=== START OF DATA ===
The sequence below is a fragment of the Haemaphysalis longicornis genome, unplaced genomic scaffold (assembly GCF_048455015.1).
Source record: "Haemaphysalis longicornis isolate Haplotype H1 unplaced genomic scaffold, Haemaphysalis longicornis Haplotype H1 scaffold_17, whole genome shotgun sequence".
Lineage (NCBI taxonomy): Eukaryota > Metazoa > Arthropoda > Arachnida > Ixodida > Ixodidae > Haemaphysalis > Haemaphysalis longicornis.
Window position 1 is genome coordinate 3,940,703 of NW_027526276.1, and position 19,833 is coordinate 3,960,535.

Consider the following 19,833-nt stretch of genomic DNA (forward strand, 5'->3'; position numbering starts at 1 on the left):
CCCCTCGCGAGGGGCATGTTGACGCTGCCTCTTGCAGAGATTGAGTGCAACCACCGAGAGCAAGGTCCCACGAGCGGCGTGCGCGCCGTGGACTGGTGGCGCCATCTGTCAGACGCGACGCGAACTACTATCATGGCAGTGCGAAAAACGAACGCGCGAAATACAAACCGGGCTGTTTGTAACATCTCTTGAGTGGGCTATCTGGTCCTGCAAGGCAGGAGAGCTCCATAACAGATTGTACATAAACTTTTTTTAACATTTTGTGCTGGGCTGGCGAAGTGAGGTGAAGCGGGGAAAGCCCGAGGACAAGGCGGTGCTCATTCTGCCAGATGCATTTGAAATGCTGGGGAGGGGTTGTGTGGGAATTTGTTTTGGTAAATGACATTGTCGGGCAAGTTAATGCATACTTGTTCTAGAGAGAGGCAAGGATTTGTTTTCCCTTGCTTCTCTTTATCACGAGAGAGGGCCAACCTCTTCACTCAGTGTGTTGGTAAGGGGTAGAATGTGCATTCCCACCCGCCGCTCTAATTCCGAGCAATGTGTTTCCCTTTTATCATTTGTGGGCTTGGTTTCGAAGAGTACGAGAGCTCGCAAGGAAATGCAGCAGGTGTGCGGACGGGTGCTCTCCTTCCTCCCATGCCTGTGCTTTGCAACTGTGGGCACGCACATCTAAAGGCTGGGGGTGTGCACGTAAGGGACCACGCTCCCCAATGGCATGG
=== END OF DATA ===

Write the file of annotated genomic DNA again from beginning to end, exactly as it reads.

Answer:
The sequence below is a fragment of the Haemaphysalis longicornis genome, unplaced genomic scaffold (assembly GCF_048455015.1).
Source record: "Haemaphysalis longicornis isolate Haplotype H1 unplaced genomic scaffold, Haemaphysalis longicornis Haplotype H1 scaffold_17, whole genome shotgun sequence".
Lineage (NCBI taxonomy): Eukaryota > Metazoa > Arthropoda > Arachnida > Ixodida > Ixodidae > Haemaphysalis > Haemaphysalis longicornis.
Window position 1 is genome coordinate 3,940,703 of NW_027526276.1, and position 19,833 is coordinate 3,960,535.

Consider the following 19,833-nt stretch of genomic DNA (forward strand, 5'->3'; position numbering starts at 1 on the left):
CCCCTCGCGAGGGGCATGTTGACGCTGCCTCTTGCAGAGATTGAGTGCAACCACCGAGAGCAAGGTCCCACGAGCGGCGTGCGCGCCGTGGACTGGTGGCGCCATCTGTCAGACGCGACGCGAACTACTATCATGGCAGTGCGAAAAACGAACGCGCGAAATACAAACCGGGCTGTTTGTAACATCTCTTGAGTGGGCTATCTGGTCCTGCAAGGCAGGAGAGCTCCATAACAGATTGTACATAAACTTTTTTTAACATTTTGTGCTGGGCTGGCGAAGTGAGGTGAAGCGGGGAAAGCCCGAGGACAAGGCGGTGCTCATTCTGCCAGATGCATTTGAAATGCTGGGGAGGGGTTGTGTGGGAATTTGTTTTGGTAAATGACATTGTCGGGCAAGTTAATGCATACTTGTTCTAGAGAGAGGCAAGGATTTGTTTTCCCTTGCTTCTCTTTATCACGAGAGAGGGCCAACCTCTTCACTCAGTGTGTTGGTAAGGGGTAGAATGTGCATTCCCACCCGCCGCTCTAATTCCGAGCAATGTGTTTCCCTTTTATCATTTGTGGGCTTGGTTTCGAAGAGTACGAGAGCTCGCAAGGAAATGCAGCAGGTGTGCGGACGGGTGCTCTCCTTCCTCCCATGCCTGTGCTTTGCAACTGTGGGCACGCACATCTAAAGGCTGGGGGTGTGCACGTAAGGGACCACGCTCCCCAATGGCATGG